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What is the theft crime of extortion in New York?

Under the New York Penal Code a person in New York commits the crime of larceny if they take the property of another intending to deprive that person of the property or intending to keep the property for himself. There are numerous ways larceny can be committed. One of these is by extortion.

Extortion takes place when a person forces another party to give the person property, causing the other party to fear that if this is not done, the person will commit one of the following acts. One is the threat that the person will physically injure the other party in the future. Another is a threat to damage the property. The third is to threaten to commit another crime. The fourth is to threaten to accuse the other party of committing a crime or threatening to cause that party to be charged with a crime.

The fifth is to expose a secret or make public either a true or untrue fact that would inflict upon the party hatred, contempt or ridicule. The sixth is to threaten to cause a strike or boycott that would injure the party's business except the person is representing a collective labor group and is making a lawful demand on behalf of the group. If the person is a public servant, it is extortion if they take property via the threat that he or she will abuse his or her position by performing or not performing a duty in order to adversely affect the other party. Finally, it is extortion if a person threatens to perform any other act that is meant to cause material harm to the other party's health, safety, business, career, finances, reputation or personal relationships.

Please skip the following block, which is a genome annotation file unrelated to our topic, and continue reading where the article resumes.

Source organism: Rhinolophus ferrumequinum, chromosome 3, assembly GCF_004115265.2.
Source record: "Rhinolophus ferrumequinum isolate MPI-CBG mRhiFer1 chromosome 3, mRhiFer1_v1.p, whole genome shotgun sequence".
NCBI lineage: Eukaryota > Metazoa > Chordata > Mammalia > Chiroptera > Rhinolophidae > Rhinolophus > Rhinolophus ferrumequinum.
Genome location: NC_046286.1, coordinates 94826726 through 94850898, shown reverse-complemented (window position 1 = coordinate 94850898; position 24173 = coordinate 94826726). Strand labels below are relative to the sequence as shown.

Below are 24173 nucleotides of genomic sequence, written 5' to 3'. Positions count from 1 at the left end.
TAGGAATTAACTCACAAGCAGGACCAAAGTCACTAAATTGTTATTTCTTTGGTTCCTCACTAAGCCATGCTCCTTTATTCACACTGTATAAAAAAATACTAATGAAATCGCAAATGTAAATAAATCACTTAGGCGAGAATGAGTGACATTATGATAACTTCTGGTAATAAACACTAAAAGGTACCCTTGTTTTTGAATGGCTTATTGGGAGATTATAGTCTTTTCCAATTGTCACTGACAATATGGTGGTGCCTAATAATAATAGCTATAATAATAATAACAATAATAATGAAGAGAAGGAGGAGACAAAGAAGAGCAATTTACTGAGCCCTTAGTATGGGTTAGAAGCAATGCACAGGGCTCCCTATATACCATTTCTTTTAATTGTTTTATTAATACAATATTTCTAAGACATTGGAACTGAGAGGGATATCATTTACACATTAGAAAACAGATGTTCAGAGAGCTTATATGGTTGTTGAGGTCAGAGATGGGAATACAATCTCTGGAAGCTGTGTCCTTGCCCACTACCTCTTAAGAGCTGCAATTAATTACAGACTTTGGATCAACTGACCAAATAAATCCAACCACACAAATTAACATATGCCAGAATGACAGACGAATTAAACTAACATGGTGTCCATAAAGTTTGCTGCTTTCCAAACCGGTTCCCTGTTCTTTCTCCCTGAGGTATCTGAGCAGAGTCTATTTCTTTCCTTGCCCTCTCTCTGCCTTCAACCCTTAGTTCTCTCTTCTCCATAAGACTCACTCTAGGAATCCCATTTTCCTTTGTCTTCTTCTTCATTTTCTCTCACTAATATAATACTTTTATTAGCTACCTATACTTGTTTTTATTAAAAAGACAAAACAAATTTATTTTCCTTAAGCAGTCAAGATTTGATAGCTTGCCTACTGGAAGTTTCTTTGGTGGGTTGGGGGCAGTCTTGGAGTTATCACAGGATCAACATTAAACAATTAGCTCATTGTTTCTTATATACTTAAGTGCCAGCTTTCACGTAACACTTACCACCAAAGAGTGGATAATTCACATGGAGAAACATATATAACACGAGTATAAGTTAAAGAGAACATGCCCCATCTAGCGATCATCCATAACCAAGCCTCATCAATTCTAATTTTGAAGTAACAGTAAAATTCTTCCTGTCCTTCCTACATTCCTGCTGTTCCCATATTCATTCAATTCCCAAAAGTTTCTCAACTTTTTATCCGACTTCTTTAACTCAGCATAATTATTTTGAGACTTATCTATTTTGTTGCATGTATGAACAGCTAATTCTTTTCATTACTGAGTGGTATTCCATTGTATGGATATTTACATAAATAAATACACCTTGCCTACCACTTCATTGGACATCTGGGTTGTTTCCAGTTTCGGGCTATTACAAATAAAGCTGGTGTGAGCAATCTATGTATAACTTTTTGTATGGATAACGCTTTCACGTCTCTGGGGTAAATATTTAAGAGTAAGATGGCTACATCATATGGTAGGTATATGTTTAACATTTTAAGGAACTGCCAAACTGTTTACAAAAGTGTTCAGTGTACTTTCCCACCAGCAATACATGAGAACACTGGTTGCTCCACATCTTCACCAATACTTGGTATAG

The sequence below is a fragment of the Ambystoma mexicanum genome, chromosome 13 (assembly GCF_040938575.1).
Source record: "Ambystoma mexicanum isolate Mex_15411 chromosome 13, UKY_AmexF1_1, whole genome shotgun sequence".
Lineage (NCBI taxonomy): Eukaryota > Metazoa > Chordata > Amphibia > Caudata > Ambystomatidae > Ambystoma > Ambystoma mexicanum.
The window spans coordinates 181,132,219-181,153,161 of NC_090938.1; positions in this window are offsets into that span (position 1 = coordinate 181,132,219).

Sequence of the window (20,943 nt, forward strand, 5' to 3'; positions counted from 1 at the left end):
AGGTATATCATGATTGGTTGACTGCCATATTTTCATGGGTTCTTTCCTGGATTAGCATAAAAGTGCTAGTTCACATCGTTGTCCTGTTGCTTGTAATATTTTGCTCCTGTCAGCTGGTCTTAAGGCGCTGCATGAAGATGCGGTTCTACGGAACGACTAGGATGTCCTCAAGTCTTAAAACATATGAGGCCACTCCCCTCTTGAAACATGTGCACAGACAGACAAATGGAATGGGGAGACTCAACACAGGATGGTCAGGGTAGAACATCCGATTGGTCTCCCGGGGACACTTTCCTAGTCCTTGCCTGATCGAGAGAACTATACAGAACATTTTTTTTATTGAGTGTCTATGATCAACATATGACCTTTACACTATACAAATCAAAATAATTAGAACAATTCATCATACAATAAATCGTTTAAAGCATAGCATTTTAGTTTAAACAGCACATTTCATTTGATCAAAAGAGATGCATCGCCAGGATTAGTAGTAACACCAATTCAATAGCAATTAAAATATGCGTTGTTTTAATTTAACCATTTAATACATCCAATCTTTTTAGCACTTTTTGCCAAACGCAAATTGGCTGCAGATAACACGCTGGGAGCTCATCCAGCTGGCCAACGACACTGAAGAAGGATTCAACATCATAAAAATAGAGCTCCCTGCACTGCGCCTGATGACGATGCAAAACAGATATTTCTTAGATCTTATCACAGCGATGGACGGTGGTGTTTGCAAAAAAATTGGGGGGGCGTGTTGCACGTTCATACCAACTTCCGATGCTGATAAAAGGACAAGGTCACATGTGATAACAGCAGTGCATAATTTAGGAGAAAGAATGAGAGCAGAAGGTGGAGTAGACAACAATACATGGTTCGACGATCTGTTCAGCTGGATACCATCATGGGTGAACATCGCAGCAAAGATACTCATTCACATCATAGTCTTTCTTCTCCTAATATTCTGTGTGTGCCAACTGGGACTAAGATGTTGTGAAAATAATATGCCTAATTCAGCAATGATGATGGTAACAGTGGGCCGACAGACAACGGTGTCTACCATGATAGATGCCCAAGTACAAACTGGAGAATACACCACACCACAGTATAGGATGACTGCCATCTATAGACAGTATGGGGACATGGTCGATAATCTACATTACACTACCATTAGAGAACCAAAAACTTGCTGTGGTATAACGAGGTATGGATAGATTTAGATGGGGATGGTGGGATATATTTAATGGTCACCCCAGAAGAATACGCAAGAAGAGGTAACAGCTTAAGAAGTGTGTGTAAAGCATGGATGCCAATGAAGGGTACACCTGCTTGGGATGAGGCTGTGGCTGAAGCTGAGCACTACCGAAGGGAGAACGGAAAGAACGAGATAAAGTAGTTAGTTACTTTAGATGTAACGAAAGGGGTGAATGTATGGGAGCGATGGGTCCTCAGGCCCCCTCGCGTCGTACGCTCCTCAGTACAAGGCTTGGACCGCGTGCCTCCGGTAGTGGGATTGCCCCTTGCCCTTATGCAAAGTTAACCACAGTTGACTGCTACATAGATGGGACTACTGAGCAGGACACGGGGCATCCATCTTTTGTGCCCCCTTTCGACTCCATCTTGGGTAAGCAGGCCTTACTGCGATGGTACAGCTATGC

As this shows, while it falls under the umbrella of larceny, the theft crime of extortion can occur in a broad variety of circumstances. What they all have in common, though, is that the party being extorted is placed in fear of the wrongful acts. If this fear is not present, while the taking might still be larceny, it will not specifically be extortion. Of course, this post only presents a brief overview of extortion laws in New York and is not legal advice. Therefore, those who want to learn more about larceny and extortion are encouraged to seek professional guidance.

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